The idea that movement occurred during the Great Depression due to the Dust Bowl devastation is well-documented. The perception exists that these migrants were mostly from Oklahoma and were farmers moving to California for agricultural work. The textbook I use in the classroom and even the famous movie and book, The Grapes of Wrath, do indeed support this idea. This idea has been researched through the writings of both Walter J. Stein’s California and the Dust Bowl Migration and James. N. Gregory’s American Exodus.
In Dust Bowl Legacies, James N. Gregory reasons that the Dust Bowl Migration came from more than the area of the Dust Bowl. In fact, he discusses the fact that people migrated from all over the Southwest region. This region included the states of Oklahoma, Texas, Arkansas and Missouri. He further determines that this migration continued over a longer period of time than just during the period of the Great Depression. The migration began after World War I, with the largest number coming during the World War II period. In 1960, about one-eighth of the population of California consisted of migrants from the Southwestern region. 1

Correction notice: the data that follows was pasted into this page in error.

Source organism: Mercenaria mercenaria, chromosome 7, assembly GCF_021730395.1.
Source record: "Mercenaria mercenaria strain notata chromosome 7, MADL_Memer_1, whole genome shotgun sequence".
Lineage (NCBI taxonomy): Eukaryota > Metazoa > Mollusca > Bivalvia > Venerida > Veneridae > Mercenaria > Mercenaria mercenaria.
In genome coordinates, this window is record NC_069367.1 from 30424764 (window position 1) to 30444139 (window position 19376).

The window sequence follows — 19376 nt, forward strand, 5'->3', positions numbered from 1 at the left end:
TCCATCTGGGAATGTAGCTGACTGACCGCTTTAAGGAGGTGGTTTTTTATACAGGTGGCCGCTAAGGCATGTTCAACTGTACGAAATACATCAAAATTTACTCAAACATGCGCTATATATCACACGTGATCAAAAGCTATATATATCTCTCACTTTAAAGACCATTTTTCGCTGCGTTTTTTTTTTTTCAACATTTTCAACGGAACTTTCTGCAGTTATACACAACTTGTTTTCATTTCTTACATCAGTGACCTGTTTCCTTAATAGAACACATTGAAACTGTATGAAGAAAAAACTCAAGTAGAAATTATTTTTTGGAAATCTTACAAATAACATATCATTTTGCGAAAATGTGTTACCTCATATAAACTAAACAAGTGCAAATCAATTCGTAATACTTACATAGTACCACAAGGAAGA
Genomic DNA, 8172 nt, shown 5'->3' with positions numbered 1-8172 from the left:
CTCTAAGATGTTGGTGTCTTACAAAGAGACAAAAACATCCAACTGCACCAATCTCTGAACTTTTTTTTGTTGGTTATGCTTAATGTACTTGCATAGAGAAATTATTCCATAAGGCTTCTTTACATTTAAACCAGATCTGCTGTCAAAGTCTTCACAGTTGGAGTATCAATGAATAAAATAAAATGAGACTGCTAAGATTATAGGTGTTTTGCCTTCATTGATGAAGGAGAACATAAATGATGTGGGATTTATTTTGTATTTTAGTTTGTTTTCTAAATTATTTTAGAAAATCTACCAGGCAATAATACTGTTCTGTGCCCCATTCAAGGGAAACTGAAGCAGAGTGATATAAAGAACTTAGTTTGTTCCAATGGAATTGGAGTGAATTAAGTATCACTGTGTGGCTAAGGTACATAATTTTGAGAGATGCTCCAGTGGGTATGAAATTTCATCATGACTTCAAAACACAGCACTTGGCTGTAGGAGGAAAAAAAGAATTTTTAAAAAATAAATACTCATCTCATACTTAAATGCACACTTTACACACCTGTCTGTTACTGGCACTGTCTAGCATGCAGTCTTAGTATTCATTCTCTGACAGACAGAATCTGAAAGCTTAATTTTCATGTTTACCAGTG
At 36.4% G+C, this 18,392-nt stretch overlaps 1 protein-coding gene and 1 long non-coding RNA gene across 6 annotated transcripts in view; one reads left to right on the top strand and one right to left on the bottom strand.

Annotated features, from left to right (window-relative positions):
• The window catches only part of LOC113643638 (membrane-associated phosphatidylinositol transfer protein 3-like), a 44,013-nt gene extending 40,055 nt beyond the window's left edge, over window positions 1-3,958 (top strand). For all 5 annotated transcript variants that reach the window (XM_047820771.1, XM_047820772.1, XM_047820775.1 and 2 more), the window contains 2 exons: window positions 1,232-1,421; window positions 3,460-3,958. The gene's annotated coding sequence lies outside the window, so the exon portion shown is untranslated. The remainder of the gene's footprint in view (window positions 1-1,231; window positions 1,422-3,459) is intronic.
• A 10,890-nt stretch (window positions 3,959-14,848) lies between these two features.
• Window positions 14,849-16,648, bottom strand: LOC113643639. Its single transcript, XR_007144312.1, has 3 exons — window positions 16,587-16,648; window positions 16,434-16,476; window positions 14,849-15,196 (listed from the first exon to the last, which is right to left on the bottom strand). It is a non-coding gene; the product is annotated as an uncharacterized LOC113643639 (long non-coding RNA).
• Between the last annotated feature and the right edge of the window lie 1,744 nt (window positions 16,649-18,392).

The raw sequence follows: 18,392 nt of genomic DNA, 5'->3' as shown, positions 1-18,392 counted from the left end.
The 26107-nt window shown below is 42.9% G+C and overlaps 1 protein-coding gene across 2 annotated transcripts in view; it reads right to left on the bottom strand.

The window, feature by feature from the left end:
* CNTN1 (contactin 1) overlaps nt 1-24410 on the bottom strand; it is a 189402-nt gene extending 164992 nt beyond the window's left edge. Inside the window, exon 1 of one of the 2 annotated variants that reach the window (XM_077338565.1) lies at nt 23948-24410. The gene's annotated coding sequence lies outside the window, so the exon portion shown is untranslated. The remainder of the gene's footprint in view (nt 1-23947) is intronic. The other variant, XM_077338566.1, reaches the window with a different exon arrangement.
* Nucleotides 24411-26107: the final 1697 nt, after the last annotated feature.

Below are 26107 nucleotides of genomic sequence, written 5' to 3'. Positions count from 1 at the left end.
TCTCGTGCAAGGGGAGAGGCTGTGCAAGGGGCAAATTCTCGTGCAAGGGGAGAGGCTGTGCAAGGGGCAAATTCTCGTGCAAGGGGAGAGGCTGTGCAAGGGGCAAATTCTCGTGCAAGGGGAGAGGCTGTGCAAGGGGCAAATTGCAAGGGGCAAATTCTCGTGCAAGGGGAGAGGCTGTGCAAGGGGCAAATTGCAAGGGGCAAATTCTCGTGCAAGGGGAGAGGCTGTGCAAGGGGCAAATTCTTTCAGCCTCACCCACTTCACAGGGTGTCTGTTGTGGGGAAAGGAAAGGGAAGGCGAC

Gregory determines that many of the migrants were of middle class statue. Many came from the city and towns and not from the agricultural regions of the Southwest. There were migrant farmers as the stereotype leads us to believe, but not as many as this stereotype has fostered in the beliefs of many. The public image of these Dust Bowl Refugees was fed through the songs of Woody Guthrie, John Steinback’s novel, The Grapes of Wrath, and the photographs of Dorothea Lange. The common driving force among these groups was that their home region was played out and the driving lure of California offered them hope that had been long expired in their homes. They were hoping to rebuild their fortunes and settled in various parts of California to fulfill their dreams. The Los Angeles area received the most migrants, with the San Joaquin Valley ranking second in the settlers. As expected, those settling in the Los Angeles area fared better economically than those who settled in the San Joaquin Valley. Those who settled in the metropolitan areas also were more well-received than those who sought settlement in the agricultural areas. The migrants who settled in the agricultural areas were confronted with a community that did not receive them, and the economic opportunities that they had hoped for were not available. For the poor migrants, disengagement was the line of defense against those who did not accept them. Contact with the outside was often limited, and the migrants of higher economic status would soon conform to image expected of them from the people of California. The culture of these migrants permeates through the area and is defined in the music and the many churches that had come to serve as a refuge for them. These rural poor give the Okie migration the public image that has segregated them for years beyond the Great Depression.2